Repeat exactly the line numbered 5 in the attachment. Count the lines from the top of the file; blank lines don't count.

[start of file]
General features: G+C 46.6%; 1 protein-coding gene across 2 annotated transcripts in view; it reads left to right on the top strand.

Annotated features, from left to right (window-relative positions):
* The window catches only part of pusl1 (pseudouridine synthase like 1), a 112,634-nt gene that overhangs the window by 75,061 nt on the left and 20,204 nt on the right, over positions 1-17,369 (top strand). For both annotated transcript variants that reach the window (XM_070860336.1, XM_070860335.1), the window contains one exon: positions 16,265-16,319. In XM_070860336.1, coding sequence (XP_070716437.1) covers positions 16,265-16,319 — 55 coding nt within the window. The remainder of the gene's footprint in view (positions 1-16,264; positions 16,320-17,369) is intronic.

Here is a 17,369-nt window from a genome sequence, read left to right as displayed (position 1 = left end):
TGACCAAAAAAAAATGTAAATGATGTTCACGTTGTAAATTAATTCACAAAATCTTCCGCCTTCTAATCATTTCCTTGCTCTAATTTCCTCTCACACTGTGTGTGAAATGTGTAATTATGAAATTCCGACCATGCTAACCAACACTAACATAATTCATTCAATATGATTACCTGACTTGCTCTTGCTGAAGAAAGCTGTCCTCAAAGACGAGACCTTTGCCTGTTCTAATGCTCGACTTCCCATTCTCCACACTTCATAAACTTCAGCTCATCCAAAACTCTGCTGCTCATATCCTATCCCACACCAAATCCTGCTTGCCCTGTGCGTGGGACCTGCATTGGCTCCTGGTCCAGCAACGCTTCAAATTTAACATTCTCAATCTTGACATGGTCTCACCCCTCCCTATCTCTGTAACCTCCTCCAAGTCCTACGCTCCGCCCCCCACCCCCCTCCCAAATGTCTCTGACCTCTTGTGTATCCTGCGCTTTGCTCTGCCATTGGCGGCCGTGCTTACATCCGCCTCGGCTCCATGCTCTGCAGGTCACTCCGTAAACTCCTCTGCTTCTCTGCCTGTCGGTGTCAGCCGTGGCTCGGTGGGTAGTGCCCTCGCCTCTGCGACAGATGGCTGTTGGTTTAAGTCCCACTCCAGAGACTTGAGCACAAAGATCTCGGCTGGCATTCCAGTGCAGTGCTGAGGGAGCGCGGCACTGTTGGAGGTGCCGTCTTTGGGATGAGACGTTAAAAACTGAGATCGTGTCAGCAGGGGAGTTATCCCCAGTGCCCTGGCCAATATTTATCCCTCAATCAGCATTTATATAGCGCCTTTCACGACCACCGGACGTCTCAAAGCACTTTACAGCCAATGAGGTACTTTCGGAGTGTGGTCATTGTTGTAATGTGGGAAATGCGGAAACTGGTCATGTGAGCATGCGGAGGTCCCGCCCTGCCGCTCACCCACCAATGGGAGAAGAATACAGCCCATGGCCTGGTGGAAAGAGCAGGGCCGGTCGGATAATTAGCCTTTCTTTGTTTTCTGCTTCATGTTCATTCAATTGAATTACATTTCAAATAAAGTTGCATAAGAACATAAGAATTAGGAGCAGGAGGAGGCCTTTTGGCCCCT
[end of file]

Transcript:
TGACCAAAAAAAAATGTAAATGATGTTCACGTTGTAAATTAATTCACAAAATCTTCCGCCTTCTAATCATTTCCTTGCTCTAATTTCCTCTCACACTGTGTGTGAAATGTGTAATTATGAAATTCCGACCATGCTAACCAACACTAACATAATTCATTCAATATGATTACCTGACTTGCTCTTGCTGAAGAAAGCTGTCCTCAAAGACGAGACCTTTGCCTGTTCTAATGCTCGACTTCCCATTCTCCACACTTCATAAACTTCAGCTCATCCAAAACTCTGCTGCTCATATCCTATCCCACACCAAATCCTGCTTGCCCTGTGCGTGGGACCTGCATTGGCTCCTGGTCCAGCAACGCTTCAAATTTAACATTCTCAATCTTGACATGGTCTCACCCCTCCCTATCTCTGTAACCTCCTCCAAGTCCTACGCTCCGCCCCCCACCCCCCTCCCAAATGTCTCTGACCTCTTGTGTATCCTGCGCTTTGCTCTGCCATTGGCGGCCGTGCTTACATCCGCCTCGGCTCCATGCTCTGCAGGTCACTCCGTAAACTCCTCTGCTTCTCTGCCTGTCGGTGTCAGCCGTGGCTCGGTGGGTAGTGCCCTCGCCTCTGCGACAGATGGCTGTTGGTTTAAGTCCCACTCCAGAGACTTGAGCACAAAGATCTCGGCTGGCATTCCAGTGCAGTGCTGAGGGAGCGCGGCACTGTTGGAGGTGCCGTCTTTGGGATGAGACGTTAAAAACTGAGATCGTGTCAGCAGGGGAGTTATCCCCAGTGCCCTGGCCAATATTTATCCCTCAATCAGCATTTATATAGCGCCTTTCACGACCACCGGACGTCTCAAAGCACTTTACAGCCAATGAGGTACTTTCGGAGTGTGGTCATTGTTGTAATGTGGGAAATGCGGAAACTGGTCATGTGAGCATGCGGAGGTCCCGCCCTGCCGCTCACCCACCAATGGGAGAAGAATACAGCCCATGGCCTGGTGGAAAGAGCAGGGCCGGTCGGATAATTAGCCTTTCTTTGTTTTCTGCTTCATGTTCATTCAATTGAATTACATTTCAAATAAAGTTGCATAAGAACATAAGAATTAGGAGCAGGAGGAGGCCTTTTGGCCCCT